One of the delights of childhood is playing with bubbles for the first time. Dipping that little plastic wand into the bottle of soapy, sudsy, almost-magical bubble mixture builds anticipation for what is to come. There’s nothing quite like the first time you blow on the wand and see dozens of tiny bubbles spring to life and float off into the sky.

If you’ve ever played with bubbles, you know how fragile they are. All it seems to take is a slight breeze or contact with the tiniest object to burst those bubbles. Some people thus find it surprising to learn that architects are using bubbles in new and exciting construction techniques because of their physical properties, including their strength!

Of course, the bubbles that architects use aren’t like the bubbles you blow with soapy bubble mixture. Architectural bubbles are made with all sorts of materials, and they’re not all round. In some cases, architects rely on bubbles for superior strength and lighter weight to make building materials. Others use bubbles in a more artistic fashion to make building visually appealing.

For example, in 2005, Frei Otto, a German architect and structural engineer won the Royal Institute of British Architects’ Royal Gold Medal for Architecture, considered to be one of the world’s most prestigious architectural awards. Otto was known for his daring designs that incorporated lightweight and elegant materials inspired by nature.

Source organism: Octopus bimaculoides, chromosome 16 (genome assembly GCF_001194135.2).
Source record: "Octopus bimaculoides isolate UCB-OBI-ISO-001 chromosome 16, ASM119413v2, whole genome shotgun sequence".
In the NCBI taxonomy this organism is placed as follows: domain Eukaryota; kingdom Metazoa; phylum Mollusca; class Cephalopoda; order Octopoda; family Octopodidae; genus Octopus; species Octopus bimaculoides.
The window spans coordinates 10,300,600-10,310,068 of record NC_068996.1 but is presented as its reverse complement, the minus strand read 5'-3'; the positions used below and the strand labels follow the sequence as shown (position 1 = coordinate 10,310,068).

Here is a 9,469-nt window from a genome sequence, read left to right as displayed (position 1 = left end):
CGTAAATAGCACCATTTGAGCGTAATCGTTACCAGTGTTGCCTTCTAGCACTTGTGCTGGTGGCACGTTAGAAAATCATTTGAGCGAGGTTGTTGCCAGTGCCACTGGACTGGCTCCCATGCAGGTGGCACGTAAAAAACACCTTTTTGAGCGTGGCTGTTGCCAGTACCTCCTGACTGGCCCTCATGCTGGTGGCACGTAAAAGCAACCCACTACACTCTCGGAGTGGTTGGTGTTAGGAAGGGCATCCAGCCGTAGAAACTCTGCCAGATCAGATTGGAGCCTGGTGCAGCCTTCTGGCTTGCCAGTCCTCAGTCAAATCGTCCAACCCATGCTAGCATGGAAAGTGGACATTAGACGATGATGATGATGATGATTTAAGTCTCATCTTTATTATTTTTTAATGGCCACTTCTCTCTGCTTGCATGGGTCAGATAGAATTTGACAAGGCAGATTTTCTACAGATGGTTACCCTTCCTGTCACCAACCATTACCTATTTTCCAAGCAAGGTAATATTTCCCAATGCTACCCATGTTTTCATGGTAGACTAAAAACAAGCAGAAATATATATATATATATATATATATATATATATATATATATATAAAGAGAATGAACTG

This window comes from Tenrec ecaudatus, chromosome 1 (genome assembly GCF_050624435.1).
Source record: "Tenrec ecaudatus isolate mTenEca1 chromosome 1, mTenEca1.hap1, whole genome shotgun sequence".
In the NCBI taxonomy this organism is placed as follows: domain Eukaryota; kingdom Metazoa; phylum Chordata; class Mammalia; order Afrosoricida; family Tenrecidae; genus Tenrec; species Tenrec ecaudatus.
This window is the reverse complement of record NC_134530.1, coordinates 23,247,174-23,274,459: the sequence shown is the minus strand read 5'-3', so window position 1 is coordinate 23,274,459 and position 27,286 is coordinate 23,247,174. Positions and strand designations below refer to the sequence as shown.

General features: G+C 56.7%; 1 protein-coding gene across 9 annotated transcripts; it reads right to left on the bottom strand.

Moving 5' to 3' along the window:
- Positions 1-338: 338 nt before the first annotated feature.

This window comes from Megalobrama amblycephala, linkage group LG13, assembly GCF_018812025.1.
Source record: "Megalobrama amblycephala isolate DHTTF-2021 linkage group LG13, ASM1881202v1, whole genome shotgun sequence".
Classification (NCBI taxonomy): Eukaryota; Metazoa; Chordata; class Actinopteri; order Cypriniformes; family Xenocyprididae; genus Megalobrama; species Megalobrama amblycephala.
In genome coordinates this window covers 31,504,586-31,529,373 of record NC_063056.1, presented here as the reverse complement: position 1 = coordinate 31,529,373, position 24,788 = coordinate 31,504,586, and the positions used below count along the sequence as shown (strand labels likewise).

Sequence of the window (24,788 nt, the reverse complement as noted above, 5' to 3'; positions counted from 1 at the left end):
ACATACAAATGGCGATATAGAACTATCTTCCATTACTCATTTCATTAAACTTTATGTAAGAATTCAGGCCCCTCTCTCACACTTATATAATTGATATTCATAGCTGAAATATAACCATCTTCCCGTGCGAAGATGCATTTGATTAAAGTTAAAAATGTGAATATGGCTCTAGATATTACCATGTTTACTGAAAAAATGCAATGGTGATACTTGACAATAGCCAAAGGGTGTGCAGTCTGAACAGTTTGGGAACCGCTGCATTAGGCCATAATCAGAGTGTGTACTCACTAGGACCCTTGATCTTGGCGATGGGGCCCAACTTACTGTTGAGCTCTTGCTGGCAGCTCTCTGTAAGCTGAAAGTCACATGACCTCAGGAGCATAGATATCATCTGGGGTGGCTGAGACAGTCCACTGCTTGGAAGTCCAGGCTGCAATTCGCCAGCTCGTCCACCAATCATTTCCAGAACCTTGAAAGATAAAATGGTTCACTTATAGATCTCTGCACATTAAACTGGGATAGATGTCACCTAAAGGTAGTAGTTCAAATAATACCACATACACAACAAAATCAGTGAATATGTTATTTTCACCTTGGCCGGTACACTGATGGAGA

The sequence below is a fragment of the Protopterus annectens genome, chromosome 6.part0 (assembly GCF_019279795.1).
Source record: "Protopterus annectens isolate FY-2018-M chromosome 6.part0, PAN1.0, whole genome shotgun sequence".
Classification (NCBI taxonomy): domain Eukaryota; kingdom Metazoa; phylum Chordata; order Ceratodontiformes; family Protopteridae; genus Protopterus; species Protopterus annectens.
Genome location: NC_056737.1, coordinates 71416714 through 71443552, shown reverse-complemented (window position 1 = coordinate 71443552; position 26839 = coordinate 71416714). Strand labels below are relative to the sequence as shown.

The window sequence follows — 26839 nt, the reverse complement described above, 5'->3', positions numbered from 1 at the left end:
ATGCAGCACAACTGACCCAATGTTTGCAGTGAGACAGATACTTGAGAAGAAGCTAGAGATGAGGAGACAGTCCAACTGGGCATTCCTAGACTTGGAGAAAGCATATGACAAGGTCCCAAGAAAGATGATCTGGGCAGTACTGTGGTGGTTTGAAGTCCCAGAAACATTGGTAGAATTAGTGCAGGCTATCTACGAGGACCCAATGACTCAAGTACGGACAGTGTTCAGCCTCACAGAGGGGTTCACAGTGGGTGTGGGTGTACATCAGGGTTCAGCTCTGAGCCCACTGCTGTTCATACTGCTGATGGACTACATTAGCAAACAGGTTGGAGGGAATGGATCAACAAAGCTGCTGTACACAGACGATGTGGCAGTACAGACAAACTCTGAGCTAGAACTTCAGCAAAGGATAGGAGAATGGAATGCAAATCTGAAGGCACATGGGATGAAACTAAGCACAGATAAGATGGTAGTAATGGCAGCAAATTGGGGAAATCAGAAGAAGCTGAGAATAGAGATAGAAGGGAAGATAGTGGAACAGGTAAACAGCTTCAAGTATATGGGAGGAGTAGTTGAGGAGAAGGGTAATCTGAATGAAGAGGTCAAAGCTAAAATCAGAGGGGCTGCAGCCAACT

Otto once studied the structure of both bamboo and soap bubbles to see how they might be incorporated into modern building systems. He noticed that soap film will naturally spread between a fixed set of points to achieve the smallest possible surface area. This insight allowed Otto to design buildings with newer, lightweight materials that made use of non-traditional building materials.

If you watched the 2008 Summer Olympics in Beijing, China, especially the swimming and diving events, you probably were amazed by the beauty of the National Aquatic Centre, also known as the Water Cube. Glowing blue against the dark night sky, the Water Cube was a memorable image from the Beijing Olympics due to its innovative design that resulted in a building that looked like it had been sliced from a humongous cube of soap bubbles!

Its design was based upon the repetition found in the natural formation of soap bubbles. Yet its appearance seems completely random. The design won many awards, and many fans point out how ingenious it was to design a building for aquatics based upon bubbles!

But can a building actually be made of the soapy bubbles children are so familiar with? Sort of! The Bubble Building in Rotterdam, Netherlands, is the world’s most fragile and temporary building, since it’s made over and over again on the spot by visitors.

Visitors to the Bubble Building use metal frames in 16 hexagonal pools of soapy bubble mixture to build temporary buildings with bubbly walls. Rather than round bubbles, the architects who conceived the Bubble Building used the hexagon, which is a naturally-occurring shape found in clustered bubbles.

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